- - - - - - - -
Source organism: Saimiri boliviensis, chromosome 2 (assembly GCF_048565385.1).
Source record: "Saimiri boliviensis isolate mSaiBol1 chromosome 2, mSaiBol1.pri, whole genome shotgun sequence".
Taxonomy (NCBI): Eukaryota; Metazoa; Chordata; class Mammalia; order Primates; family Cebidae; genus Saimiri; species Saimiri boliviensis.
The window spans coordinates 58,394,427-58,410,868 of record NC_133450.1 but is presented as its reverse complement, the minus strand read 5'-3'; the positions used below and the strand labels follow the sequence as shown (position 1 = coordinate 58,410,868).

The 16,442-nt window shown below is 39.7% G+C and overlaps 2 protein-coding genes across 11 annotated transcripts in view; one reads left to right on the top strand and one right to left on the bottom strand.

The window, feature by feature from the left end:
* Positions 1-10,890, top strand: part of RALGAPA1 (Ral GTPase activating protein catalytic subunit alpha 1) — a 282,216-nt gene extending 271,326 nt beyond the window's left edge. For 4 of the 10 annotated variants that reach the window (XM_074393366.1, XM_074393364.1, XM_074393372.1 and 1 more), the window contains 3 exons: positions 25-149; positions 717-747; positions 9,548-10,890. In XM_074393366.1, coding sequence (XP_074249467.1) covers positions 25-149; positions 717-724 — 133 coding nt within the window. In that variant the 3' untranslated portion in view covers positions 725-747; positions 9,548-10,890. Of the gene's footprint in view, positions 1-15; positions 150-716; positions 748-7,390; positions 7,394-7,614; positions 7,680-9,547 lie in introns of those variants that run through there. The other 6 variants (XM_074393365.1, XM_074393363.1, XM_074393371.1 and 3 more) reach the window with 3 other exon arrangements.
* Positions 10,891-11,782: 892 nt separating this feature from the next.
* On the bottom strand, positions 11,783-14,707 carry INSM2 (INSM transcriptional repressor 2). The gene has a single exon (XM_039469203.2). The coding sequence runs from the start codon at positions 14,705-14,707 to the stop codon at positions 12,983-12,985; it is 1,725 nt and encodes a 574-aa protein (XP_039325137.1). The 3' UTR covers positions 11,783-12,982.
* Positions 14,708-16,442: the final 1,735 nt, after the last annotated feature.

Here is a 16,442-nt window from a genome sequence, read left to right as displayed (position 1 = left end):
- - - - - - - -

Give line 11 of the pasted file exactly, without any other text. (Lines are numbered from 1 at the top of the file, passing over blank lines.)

Here is a 16,442-nt window from a genome sequence, read left to right as displayed (position 1 = left end):